How small and insignificant I felt, grovelling at the foot of this seventh wonder of the world.
Huge, massive, unreal, apocalyptic even. Vast power hammers sending vibrations through the ground like earth tremors, cranes reaching to the sky, swinging manically in all directions. Men in hard hats scrabbling like ants over a forest ant hill.
The original architecture, the central power house is even more frightening, if anything, than the Malaysian funded luxury sprouting up all around it.
Built at the height of the Soviet Union, the Art Deco monstrosity reminded me of nothing less than a Stakhanovite campaign. This behemoth ate coal and spun mysterious electro magnetic forces in it interior. It belched poison into the atmosphere through its 4 upturned table legs.
Human workers shoveling coal and mending turbines were cogs in a vast wheel of production, which would have fitted all too well into one of Comrade Joseph’s 5 Year Plans.
Is it capitalism or communism? Is there a difference? Both are monolithic, uncaring structures where the few dominate the many. There may be humans at the top, but at the bottom it feels nothing but a vast machine, churning and burning, eating and consuming. Inhuman, dystopian.
The vastness and indifference of the universe is one thing. There, no guiding hand other than cold mathematics spins the fate of galaxies. There, the nuclear force of stars belches energy untroubled by intellect or human emotion.
A vast collective enterprise like Battersea Power Station feels very different. And yet in some ways eerily similar. It was “caused”. Unlike the universe. It was designed and built by human will, human intelligence.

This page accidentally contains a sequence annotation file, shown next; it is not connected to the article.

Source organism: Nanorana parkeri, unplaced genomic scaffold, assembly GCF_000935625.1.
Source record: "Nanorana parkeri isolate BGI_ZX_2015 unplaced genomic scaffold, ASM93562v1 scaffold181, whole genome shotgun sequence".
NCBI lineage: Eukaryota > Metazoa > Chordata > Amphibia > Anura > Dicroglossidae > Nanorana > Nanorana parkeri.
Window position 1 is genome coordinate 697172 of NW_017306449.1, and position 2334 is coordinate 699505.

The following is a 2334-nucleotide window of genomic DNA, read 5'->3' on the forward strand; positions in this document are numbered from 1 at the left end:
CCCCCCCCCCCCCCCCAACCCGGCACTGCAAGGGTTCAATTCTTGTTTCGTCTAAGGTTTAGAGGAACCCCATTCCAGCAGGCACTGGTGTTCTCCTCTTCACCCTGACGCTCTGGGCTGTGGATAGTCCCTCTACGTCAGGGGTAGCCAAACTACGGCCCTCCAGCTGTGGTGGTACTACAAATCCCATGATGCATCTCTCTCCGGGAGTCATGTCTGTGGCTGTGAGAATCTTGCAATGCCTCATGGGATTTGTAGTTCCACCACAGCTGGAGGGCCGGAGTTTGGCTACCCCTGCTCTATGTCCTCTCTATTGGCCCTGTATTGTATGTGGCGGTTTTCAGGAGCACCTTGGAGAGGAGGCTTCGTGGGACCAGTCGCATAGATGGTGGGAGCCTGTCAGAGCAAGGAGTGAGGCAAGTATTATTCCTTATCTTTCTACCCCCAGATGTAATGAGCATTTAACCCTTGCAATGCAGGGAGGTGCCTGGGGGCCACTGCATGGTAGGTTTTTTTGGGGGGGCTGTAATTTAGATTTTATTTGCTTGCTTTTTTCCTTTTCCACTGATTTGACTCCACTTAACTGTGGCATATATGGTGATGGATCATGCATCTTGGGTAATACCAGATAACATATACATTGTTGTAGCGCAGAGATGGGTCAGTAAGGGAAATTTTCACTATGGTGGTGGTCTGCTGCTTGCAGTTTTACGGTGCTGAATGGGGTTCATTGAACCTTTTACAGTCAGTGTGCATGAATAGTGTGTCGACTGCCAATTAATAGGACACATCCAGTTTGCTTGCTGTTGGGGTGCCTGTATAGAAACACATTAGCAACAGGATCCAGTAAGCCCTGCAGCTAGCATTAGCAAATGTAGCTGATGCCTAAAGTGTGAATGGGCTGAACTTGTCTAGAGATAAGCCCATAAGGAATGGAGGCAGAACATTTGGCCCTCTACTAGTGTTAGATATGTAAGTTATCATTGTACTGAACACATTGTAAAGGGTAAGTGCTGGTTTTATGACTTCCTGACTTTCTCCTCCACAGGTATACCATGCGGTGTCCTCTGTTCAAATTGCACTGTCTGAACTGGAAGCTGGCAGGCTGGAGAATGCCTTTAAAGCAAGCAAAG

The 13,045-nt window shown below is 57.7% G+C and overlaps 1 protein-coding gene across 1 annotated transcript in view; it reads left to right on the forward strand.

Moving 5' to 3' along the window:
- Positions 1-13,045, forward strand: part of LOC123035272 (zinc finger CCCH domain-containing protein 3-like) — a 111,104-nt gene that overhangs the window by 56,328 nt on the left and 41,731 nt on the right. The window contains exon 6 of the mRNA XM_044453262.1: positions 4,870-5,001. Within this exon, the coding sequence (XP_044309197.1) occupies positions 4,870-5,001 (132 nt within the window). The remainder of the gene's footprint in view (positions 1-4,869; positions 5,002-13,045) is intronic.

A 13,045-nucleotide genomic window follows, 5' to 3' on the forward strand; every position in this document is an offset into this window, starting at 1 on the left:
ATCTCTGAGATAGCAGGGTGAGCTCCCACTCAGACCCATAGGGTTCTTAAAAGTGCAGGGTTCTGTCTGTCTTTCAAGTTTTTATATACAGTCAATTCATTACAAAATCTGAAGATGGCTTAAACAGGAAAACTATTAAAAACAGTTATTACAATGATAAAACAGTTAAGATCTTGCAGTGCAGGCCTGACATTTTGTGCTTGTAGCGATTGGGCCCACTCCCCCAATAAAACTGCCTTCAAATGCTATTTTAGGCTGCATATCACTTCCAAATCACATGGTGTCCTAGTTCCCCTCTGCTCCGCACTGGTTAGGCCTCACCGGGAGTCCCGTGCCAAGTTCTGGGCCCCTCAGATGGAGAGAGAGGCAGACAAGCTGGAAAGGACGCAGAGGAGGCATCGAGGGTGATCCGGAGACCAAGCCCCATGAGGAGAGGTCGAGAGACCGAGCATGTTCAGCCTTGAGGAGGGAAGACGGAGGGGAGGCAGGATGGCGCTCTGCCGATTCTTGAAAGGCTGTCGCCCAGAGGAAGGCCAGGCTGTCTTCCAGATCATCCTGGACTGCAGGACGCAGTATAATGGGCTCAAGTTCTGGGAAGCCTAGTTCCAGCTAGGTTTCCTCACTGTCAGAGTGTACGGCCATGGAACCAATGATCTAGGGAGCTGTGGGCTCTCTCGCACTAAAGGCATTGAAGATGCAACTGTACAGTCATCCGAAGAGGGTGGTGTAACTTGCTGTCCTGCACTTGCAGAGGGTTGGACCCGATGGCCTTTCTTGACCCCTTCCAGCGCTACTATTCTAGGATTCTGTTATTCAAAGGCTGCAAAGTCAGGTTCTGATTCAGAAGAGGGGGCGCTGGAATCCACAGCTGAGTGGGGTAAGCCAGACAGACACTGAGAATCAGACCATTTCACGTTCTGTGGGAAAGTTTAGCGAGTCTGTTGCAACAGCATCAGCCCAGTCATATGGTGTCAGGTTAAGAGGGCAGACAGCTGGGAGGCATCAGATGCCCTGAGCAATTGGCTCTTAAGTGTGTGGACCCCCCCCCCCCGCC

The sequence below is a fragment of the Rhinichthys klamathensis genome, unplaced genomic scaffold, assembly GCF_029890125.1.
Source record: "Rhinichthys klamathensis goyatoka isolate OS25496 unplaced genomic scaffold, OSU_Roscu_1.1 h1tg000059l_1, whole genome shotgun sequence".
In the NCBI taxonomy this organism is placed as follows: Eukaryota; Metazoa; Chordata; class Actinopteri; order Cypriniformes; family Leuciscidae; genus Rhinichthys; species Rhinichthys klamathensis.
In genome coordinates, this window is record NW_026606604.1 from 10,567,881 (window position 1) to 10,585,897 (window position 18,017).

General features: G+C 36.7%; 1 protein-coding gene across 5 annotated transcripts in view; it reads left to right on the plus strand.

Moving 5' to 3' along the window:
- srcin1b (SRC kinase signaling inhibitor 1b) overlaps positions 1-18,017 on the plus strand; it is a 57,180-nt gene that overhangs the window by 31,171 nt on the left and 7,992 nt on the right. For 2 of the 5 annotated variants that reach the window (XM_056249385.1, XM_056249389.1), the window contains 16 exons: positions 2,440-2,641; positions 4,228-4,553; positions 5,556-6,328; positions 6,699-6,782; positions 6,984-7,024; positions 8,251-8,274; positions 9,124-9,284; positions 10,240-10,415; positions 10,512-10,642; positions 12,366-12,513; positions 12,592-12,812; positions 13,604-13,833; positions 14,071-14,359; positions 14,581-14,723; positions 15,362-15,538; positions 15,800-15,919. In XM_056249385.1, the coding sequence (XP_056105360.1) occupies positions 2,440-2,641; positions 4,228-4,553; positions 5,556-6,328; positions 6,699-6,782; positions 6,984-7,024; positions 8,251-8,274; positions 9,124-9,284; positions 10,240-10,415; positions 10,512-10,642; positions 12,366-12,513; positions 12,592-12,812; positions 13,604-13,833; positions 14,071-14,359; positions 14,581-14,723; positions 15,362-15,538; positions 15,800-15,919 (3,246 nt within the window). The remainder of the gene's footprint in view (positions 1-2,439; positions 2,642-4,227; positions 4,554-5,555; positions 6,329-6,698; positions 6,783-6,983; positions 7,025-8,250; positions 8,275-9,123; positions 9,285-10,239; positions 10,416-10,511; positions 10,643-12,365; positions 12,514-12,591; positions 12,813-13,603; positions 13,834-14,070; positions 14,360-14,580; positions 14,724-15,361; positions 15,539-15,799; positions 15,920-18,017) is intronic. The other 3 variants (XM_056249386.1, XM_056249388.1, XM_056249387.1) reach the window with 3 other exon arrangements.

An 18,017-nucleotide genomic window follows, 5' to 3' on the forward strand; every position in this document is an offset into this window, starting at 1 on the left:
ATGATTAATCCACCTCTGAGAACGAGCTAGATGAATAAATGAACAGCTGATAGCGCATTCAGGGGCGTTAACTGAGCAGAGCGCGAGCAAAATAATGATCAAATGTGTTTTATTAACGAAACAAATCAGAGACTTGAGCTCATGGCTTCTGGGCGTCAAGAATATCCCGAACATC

And yet the result feels not dissimilar. There is something distinctly inhuman about an industrial enterprise on this scale. The individual becomes irrelevant, mere fodder or fuel to the greater purpose. Alexey Stakhanov indeed.
And what of the new Battersea Power station? Now that workers build luxury and wealth for mysterious Malaysian overlords, does this eater of workers, this leviathan of the deep have a different feel to it?
I would argue not. An enterprise so vast is difficult to comprehend. The investors or residents who buy the egg box flats are perhaps the new workers. Instead of shoveling coal and crawling around inside turbines, they slave in offices to pay their mortgages so that the mysterious owners can reap energy from the project. Not electro-magnetic force these days – just money. Equally powerful in our human world.
So yes, shock and awe. There is no doubt a steely, industrial beauty here. But it is still, and will remain, an ants nest with an overlord. A queen bee, a politariat. The purchasers of the new urban luxury may not be the slaves of old, but slaves they are nonetheless. They feed their mortgages, their banks rather than the coal boilers.
A great seething mass of frenetic activity. A vast consumption, a huge turnover of growth and GDP and resources.
Are we better off for it? Or are we still Stakhanovites feeding some giant collective delusion?